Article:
About your bananas, try them in pancakes, peanut butter sandwiches, skewered with roasted marshmallows, tossed in a smoothie, frozen, in fruit salad, dipped in coconut batter and fried, bananas foster or banana nut bread.

Hermanita said...

How could Chiquita Anna Banana be at a loss for banana ideas! I check your blog every morning with my tea...about as comforting a routine one can ask for with her sister out at sea. Jackie of course is printing out the messages daily so that Mom and Dad can sleep at night - but to save the paper, I suggested nice color copies so you can have a hard copy when you return.

What an amazing crew and mission. It's quite a thrill to track your progress and I have forwarded the blog to just about everyone I have ever met in my life - and many schools too.

Stay sane... and safe - and watch that mercury intake... hehe.
Em

g:montine said...

Kickin' Banana Bread: ENJOY!

3 or 4 ripe bananas, smashed
1/3 cup melted butter
3/4 cup sugar
1 egg & 1 egg white, beaten
1 dash cinnamon (optional)
1/2 finely chopped apple optional)
handful of diced cranberries (optional)
1 teaspoon vanilla
1 Tbsp espresso or strong coffee (optional)
1 teaspoon baking soda
Pinch of salt
1 1/2 cup of flour
1 cup chopped walnuts (toasted or raw)

No need for a mixer with this recipe.

1 Preheat the oven to 350°F. With a wooden spoon, mix butter into the
mashed bananas in a large mixing bowl.

2 Mix in the sugar, egg, espresso, cinnamon, and vanilla.

3 Sprinkle the baking soda and salt over the mixture and mix in.

4 Add the flour, mix until it is just incorporated. Fold in the chopped walnuts, apples, and cranberries.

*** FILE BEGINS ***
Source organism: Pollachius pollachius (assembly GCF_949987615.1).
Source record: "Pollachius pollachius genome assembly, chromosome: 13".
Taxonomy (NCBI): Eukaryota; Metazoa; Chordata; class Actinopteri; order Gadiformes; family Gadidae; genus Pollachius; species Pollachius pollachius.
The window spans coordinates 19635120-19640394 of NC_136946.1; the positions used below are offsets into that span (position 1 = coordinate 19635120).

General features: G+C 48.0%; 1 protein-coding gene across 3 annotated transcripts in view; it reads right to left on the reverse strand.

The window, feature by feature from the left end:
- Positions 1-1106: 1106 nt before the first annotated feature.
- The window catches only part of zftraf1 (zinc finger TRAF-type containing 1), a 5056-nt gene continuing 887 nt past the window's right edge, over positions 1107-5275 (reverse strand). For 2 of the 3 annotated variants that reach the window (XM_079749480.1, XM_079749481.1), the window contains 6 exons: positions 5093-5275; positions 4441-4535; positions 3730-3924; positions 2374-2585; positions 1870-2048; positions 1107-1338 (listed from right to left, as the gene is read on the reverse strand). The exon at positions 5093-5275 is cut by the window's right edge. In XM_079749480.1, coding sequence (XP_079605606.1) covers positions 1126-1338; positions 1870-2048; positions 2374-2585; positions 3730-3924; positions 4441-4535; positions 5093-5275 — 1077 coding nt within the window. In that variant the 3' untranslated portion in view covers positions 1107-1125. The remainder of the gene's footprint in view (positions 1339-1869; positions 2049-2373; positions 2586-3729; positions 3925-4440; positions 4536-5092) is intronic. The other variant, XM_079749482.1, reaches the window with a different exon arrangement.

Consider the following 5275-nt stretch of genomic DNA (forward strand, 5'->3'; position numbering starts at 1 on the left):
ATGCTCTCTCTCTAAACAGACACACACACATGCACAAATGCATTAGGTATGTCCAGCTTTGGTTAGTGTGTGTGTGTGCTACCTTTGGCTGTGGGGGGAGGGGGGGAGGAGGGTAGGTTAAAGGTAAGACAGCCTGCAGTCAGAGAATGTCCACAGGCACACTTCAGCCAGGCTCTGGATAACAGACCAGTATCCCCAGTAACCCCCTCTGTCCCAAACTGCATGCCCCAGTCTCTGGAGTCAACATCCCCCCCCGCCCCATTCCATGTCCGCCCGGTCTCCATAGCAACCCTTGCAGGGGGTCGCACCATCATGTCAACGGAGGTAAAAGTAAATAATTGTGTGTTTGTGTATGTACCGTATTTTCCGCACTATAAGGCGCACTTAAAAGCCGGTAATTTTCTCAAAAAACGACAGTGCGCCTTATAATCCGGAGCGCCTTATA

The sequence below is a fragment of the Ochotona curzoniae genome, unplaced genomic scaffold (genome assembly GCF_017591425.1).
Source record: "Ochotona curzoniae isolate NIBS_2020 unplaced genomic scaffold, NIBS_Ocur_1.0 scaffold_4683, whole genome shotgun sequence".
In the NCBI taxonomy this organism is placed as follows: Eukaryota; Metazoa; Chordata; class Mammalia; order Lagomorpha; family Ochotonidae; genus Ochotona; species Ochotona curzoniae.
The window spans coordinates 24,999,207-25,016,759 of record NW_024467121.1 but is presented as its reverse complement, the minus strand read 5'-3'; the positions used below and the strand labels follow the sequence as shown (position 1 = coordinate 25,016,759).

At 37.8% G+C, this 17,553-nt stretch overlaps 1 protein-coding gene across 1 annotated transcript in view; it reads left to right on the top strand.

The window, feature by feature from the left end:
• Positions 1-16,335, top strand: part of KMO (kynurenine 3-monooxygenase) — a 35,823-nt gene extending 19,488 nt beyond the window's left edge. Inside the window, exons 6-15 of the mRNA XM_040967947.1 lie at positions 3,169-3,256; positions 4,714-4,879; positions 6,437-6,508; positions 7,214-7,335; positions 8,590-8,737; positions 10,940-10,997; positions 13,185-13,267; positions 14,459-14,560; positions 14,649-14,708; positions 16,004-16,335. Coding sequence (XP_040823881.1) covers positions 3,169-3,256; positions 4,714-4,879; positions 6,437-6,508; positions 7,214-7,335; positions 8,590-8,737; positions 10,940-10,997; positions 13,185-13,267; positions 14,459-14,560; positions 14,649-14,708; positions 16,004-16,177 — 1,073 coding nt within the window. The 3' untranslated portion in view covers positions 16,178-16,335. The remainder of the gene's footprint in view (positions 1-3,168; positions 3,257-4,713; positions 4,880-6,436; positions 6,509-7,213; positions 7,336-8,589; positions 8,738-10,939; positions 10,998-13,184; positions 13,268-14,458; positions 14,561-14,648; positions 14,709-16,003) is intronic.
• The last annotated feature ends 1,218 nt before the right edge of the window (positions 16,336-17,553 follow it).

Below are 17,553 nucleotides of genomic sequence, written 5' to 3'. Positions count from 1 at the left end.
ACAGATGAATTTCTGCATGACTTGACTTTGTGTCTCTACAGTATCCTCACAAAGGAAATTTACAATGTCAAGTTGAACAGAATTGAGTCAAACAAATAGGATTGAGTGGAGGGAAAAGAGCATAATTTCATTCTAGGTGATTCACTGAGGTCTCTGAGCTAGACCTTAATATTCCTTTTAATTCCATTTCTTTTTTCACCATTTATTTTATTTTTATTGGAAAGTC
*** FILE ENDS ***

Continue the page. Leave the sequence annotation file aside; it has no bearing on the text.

5 Pour mixture into a prepared muffin tin. Bake for 30ish minutes.
Check for doneness with a toothpick inserted into the center of a
muffin. If it comes out clean, it's done. Cool on a rack.

Makes 12 muffins.

Jeff's Mom said...

Here's Jeff's favorite banana bread originally from his great grandmother.
1 and 3/4c. flour
2/3c. sugar
1/2tsp. baking soda
1 and 1/2tsp. baking powder
1/2tsp. salt
1/2c. oil
3 bananas mashed
2 eggs,beaten
Mix dry ingred. Mix mashed bananas,oil,eggs. Add to dry ingred. Stir until just blended. Grease a 9x5 loaf pan and bake 55-60 min. at 350.

I love seeing pictures of Jeff on the blog. I can see that he's safe and happy-even if he DIDN'T SEND HIS MOTHER PICTURES BEFORE HE LEFT!

Jeff's Mom (Kathe)

Auntie Sherry said...

I love this blog!
For an easy banana dish, try this:
Baked Bananas ingredients list:

4 firm bananas.
2 medium lemons, grated rind and juice.
¼ cup of brown sugar.
¼ cup of melted butter.
Instructions for Baked Bananas:

Slice the bananas in half lengthwise.

Place cut side of the bananas down in a buttered baking dish.

Brush the bananas with lemon juice; then sprinkle with grated lemon rind and brown sugar.

Top of the bananas with butter.

Bake at 350°F (175°C) for about minutes.

weeber said...

This is an old fave recipe of my dad's of course I've substituted a veggie loaf for the meat.

Meatloaf Surprise

1 large onion, chopped
1 pound fresh mushrooms, chopped
1 medium bell pepper, chopped
2 cloves garlic, finely minced
5 cups (about) finely grated carrots
5 eggs
1 tablespoon Worcestershire sauce
1 teaspoon dried thyme
1 teaspoon dried basil
1 teaspoon salt or to taste
1/2 teaspoon black pepper
1 cup quick oats
2 cups cooked and seasoned lentils
1/2 cup Parmesan cheese

1. Steam first 4 ingredients in small amount of water or vegetable broth until tender. Drain.
2. Meanwhile, place grated carrots into a large bowl. Add remaining
ingredients. Add steamed vegetables; mix well.
3. Half-fill 2 greased 9 x 5 x 3-inch loaf pans (or use nonstick spray). Lay one banana in the middle of each pan, then cover with the rest of the loaf mixture. Bake at 350*F (175*C) for 1 hour, covering the loaves with foil if they begin to dry too much.

Makes 6 servings.